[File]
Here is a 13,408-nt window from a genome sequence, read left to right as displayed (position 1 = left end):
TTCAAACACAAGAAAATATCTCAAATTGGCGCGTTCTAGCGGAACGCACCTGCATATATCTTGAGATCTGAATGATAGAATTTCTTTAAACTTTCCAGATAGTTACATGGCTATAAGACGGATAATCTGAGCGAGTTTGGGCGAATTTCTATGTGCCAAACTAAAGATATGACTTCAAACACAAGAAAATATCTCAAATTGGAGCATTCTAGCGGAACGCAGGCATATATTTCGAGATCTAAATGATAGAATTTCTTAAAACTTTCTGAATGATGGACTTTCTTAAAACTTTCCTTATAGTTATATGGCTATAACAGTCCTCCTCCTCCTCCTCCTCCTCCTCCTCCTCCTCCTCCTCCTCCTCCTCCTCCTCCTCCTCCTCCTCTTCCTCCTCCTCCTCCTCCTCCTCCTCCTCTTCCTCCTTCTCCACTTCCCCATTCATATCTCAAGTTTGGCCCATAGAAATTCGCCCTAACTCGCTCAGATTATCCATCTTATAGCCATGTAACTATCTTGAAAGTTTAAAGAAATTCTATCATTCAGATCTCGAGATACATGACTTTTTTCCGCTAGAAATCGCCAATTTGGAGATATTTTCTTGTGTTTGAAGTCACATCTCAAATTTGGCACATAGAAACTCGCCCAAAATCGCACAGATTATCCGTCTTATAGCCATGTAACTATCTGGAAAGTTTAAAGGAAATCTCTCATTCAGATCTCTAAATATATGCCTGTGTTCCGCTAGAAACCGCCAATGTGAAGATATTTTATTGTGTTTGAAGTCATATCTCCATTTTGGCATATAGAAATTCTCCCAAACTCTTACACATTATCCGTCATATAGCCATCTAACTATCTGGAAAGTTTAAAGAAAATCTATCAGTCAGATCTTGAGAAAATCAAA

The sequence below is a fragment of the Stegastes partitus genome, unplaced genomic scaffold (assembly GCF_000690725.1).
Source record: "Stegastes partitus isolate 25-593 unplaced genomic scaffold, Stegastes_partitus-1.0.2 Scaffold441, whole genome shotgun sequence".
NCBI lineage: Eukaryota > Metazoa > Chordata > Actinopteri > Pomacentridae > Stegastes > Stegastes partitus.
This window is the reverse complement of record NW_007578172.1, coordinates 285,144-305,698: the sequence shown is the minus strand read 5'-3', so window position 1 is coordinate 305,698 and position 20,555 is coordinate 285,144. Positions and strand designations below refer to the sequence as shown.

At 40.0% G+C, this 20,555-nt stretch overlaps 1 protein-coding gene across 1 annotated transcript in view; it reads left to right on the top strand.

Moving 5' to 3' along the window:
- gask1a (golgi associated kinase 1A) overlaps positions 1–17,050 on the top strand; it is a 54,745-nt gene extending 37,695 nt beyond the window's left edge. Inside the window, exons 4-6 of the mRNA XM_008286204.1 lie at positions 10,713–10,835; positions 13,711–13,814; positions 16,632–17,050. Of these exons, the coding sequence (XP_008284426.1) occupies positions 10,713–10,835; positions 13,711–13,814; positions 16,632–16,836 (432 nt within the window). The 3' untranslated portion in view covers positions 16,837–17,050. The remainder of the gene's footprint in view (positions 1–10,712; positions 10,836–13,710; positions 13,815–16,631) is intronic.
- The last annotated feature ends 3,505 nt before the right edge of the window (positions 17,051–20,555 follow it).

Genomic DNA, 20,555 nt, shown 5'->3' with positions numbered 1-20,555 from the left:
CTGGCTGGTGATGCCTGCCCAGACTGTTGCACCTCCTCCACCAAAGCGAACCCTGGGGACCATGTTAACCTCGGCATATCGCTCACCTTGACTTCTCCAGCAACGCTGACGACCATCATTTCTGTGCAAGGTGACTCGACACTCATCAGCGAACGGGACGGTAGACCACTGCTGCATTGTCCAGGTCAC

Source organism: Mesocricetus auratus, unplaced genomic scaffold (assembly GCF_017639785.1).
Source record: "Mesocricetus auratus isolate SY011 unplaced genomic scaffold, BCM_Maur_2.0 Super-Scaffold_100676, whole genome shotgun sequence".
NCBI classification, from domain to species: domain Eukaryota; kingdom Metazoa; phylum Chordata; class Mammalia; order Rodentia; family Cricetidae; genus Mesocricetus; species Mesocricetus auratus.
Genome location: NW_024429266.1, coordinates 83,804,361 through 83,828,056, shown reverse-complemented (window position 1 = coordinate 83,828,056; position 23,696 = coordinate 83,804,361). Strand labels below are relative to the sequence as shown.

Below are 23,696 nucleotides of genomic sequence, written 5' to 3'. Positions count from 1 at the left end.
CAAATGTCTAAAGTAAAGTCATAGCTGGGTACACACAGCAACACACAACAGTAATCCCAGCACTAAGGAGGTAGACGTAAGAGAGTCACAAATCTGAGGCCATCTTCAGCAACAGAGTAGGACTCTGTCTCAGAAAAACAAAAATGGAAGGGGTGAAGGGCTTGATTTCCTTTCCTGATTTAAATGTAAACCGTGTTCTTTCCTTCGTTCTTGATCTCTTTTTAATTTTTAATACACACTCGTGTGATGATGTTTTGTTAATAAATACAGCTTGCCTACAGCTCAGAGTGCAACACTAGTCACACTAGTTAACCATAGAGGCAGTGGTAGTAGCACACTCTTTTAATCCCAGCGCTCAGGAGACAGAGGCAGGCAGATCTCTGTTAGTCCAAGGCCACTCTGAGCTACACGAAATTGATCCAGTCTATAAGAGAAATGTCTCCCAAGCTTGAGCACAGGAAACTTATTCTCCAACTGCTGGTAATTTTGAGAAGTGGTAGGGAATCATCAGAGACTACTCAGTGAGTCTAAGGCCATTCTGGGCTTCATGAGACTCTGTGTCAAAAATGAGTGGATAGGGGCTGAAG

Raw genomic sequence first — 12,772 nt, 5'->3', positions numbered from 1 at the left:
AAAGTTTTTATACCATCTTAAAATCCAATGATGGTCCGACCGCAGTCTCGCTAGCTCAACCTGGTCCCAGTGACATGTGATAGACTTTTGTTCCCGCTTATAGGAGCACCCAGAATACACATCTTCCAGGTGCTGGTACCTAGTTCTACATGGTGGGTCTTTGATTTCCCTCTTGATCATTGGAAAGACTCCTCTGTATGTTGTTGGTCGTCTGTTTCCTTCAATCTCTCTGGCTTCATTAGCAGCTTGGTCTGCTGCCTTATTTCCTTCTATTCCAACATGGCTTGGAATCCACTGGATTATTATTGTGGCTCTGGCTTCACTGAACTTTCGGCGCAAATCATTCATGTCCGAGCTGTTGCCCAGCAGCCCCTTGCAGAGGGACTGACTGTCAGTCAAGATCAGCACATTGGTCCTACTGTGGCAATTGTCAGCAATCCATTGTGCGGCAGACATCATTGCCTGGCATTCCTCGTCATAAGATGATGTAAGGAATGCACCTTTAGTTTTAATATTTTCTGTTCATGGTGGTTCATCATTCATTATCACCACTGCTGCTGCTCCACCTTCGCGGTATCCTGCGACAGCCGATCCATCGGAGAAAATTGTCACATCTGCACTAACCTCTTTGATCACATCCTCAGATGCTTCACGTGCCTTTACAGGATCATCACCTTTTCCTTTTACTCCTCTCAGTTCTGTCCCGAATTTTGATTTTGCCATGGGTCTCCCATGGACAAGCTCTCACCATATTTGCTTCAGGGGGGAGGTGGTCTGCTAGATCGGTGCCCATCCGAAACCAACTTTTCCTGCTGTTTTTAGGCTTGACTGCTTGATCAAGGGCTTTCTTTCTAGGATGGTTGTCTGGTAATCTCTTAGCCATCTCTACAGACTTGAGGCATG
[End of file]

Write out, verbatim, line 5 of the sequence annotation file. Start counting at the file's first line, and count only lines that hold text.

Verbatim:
NCBI lineage: Eukaryota > Metazoa > Chordata > Actinopteri > Pomacentridae > Stegastes > Stegastes partitus.